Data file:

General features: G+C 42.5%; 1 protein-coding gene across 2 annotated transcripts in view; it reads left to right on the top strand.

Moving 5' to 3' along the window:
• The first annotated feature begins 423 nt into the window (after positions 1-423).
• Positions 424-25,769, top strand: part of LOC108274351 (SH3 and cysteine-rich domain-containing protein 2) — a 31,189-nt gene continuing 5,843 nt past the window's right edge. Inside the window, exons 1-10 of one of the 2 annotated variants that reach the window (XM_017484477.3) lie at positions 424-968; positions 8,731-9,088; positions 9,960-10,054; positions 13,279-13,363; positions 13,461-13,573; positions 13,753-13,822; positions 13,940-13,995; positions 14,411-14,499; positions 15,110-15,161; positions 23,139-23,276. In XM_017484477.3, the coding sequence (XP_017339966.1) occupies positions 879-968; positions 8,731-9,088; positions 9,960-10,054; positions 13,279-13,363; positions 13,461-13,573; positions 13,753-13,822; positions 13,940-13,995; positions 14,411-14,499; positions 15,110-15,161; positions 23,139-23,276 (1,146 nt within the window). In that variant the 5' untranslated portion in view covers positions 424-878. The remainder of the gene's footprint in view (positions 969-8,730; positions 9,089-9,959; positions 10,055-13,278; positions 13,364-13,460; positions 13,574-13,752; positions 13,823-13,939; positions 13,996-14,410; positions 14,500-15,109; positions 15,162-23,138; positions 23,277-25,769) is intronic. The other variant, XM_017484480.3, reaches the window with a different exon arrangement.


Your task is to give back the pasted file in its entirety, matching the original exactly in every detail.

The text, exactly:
General features: G+C 42.5%; 1 protein-coding gene across 2 annotated transcripts in view; it reads left to right on the top strand.

Moving 5' to 3' along the window:
• The first annotated feature begins 423 nt into the window (after positions 1-423).
• Positions 424-25,769, top strand: part of LOC108274351 (SH3 and cysteine-rich domain-containing protein 2) — a 31,189-nt gene continuing 5,843 nt past the window's right edge. Inside the window, exons 1-10 of one of the 2 annotated variants that reach the window (XM_017484477.3) lie at positions 424-968; positions 8,731-9,088; positions 9,960-10,054; positions 13,279-13,363; positions 13,461-13,573; positions 13,753-13,822; positions 13,940-13,995; positions 14,411-14,499; positions 15,110-15,161; positions 23,139-23,276. In XM_017484477.3, the coding sequence (XP_017339966.1) occupies positions 879-968; positions 8,731-9,088; positions 9,960-10,054; positions 13,279-13,363; positions 13,461-13,573; positions 13,753-13,822; positions 13,940-13,995; positions 14,411-14,499; positions 15,110-15,161; positions 23,139-23,276 (1,146 nt within the window). In that variant the 5' untranslated portion in view covers positions 424-878. The remainder of the gene's footprint in view (positions 969-8,730; positions 9,089-9,959; positions 10,055-13,278; positions 13,364-13,460; positions 13,574-13,752; positions 13,823-13,939; positions 13,996-14,410; positions 14,500-15,109; positions 15,162-23,138; positions 23,277-25,769) is intronic. The other variant, XM_017484480.3, reaches the window with a different exon arrangement.